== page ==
WAHPETON, N.D. – What’s in a name? Quite a bit, when the name is Concord brand air seeders and carts that originated in southeast North Dakota.
After being gone for the past 23 years, the Concord brand has returned to production at the AGCO-Amity JV, LLC, a manufacturing facility in Wahpeton. Concord brand air seeders and carts will be exhibited by AGCO-Amity (AAJV) at Big Iron 2019. The exhibit is east of the food court.
“We’ll have a brand-new 51-foot precision shank drill and our 5250 cart with sectional control,” said Ben Sander, marketing manager for Concord. “We’ll have our sectional control display materials there, but of course we’re in the booth with our other brand – Wil-Rich; we’ll have a Wishek disk there, and Amity Technology is the sugarbeet equipment.”
Concord, Inc., was founded in 1977 by Howard and Brian Dahl – leaders in air seeding development and equipment. With the sale of Concord, Inc., to Case in 1996, the Dahls started Amity Technology the next day. Amity continued making sugarbeet harvesters.
In 2007, Amity purchased Fargo Products, which was started by previous Concord employees.
“They were already making air seeders,” Sander said. “That’s how Amity got back into seeding.”
Amity entered a joint venture with AGCO in 2011.
In 2017, AAJV launched the precision shank drill under the Amity Seeding Brand as a Concord Legacy edition, Sander said.
That started the reintroduction of the Concord name and this spring AAJV launched the Concord brand officially.
“The Concord name is well-respected and known for years and years,” he said. “Every show we go to, growers talk about how they are still using their original Concord.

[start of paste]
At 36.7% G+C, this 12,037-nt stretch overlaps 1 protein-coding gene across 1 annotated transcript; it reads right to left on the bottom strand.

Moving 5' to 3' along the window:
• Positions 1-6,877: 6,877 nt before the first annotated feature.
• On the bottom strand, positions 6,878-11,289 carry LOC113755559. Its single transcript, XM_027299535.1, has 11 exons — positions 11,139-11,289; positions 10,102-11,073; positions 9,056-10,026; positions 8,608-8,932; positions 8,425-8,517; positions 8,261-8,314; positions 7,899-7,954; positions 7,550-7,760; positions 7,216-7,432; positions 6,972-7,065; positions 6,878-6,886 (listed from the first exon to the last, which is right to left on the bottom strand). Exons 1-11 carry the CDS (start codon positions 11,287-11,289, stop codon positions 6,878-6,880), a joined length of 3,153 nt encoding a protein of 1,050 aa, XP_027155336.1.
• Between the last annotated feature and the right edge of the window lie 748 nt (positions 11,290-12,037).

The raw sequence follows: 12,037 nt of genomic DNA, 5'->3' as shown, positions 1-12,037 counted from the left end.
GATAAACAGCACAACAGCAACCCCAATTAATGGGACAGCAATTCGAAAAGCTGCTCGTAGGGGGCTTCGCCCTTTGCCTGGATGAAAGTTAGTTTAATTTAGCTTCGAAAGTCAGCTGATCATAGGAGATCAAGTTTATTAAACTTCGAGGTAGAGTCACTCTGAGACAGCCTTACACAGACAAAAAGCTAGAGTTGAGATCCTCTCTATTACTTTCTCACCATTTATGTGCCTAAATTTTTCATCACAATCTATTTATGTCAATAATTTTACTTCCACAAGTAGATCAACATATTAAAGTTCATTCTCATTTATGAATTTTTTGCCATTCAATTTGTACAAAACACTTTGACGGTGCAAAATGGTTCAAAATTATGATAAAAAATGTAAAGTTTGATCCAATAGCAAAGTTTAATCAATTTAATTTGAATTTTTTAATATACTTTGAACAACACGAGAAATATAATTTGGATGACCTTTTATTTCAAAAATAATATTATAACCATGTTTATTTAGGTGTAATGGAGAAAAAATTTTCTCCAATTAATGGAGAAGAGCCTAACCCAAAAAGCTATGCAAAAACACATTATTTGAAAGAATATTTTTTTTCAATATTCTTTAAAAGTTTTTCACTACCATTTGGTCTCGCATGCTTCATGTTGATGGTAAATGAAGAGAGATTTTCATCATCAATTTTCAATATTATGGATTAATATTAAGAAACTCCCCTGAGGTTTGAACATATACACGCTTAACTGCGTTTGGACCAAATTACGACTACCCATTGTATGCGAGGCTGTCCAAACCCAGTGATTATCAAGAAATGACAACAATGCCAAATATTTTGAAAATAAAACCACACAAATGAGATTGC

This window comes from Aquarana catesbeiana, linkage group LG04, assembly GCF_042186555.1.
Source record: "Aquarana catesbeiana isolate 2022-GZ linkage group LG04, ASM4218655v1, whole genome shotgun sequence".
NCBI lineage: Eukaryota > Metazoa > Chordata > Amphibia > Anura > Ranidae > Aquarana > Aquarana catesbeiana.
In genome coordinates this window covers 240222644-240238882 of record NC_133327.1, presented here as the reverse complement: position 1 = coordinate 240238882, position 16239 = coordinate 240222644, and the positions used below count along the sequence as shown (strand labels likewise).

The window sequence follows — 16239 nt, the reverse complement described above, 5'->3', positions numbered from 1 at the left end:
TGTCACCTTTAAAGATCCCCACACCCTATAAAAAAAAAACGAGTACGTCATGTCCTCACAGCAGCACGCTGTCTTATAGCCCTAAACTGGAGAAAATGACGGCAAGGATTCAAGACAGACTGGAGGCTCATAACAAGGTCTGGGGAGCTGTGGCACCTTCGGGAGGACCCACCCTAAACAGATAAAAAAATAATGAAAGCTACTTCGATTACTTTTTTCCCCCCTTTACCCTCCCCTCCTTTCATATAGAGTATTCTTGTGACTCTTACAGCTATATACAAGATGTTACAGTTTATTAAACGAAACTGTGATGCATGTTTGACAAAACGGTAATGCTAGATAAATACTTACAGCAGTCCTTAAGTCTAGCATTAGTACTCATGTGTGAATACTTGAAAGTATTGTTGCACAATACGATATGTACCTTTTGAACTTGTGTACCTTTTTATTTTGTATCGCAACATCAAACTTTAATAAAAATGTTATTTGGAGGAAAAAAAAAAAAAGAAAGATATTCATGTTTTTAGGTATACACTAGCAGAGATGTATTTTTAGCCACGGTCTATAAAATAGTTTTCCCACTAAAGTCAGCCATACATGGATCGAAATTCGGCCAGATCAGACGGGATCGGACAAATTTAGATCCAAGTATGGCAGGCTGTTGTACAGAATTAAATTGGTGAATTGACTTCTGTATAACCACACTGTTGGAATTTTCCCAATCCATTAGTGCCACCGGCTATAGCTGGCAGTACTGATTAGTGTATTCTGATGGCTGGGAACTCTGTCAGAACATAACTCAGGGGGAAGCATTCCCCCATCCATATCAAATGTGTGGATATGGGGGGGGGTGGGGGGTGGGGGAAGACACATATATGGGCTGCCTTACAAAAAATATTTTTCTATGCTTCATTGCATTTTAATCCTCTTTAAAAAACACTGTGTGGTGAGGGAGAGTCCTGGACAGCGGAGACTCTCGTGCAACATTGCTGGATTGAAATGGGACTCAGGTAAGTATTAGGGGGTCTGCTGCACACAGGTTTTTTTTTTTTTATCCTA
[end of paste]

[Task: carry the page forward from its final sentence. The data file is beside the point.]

“It’s still out there – running – and it has such a loyal following and people know and respect the name,” he continued. “Since we are pretty much the same group, we thought it only appropriate to bring that back and help capture some of that passion – to portray our passion for the product.”
Concord, Sander noted, was the first to manufacture an air drill with row-by-row packing and precision depth control. The company also was the first to put fertilizer below the seed at the same time as planting, as well as change seeding and fertilizer rates on-the-go.
All air drills and air carts manufactured by AAJV in North America will now be branded as Concord.
The Concord line includes single- and double-disc drills, air till drills, precision shank drills, and air carts with up to three tank compartments and capacities up to 525 bushels of seed.
“The precision shank drill was launched 2-3 years ago,” said Sander. “It has row units on it with a shank and has a 6-inch wide splitter that puts on 2 rows of seed. There’s an active hydraulic cylinder on each row unit to maintain pressure and trip force, but it’s a very large and beefy seeder.”
AAJV staff incorporated new technology into the seeders – section control, curve compensation, and relative flow and blockage monitoring.
The Concord 51-foot precision shank drill, displayed at Big Iron, can seed and fertilize successfully at 8 mph. Sander said that many drills of that type travel at about 4 mph for a “decent” field finish.
If things are going well, the Concord 51-foot drill operating at 8 mph can plant about 49 acres an hour. That’s similar to most 80-foot drills that can travel up to 5 mph – with 30 feet less of iron, he said.
For Big Iron attendees, Concord will display the new Heads-Up (HD) Opener option for the NT30 disc drills. The double-disc opener was developed for box drills several years ago by AGCO, and the option is available for the Concord disc drill toolbar. A wide variety of equipment will be displayed.
Concord equipment is sold and serviced through the previously established and expanded Amity dealer network, Sander said.
“We are saying that Concord is back, same group of people working on the same things and trying to take it to the next level,” he said. “The name is our legacy, but we are working toward the growers’ future to constantly improve and make farming more efficient and more profitable. We’d definitely like you to stop by and see what we’re all about.”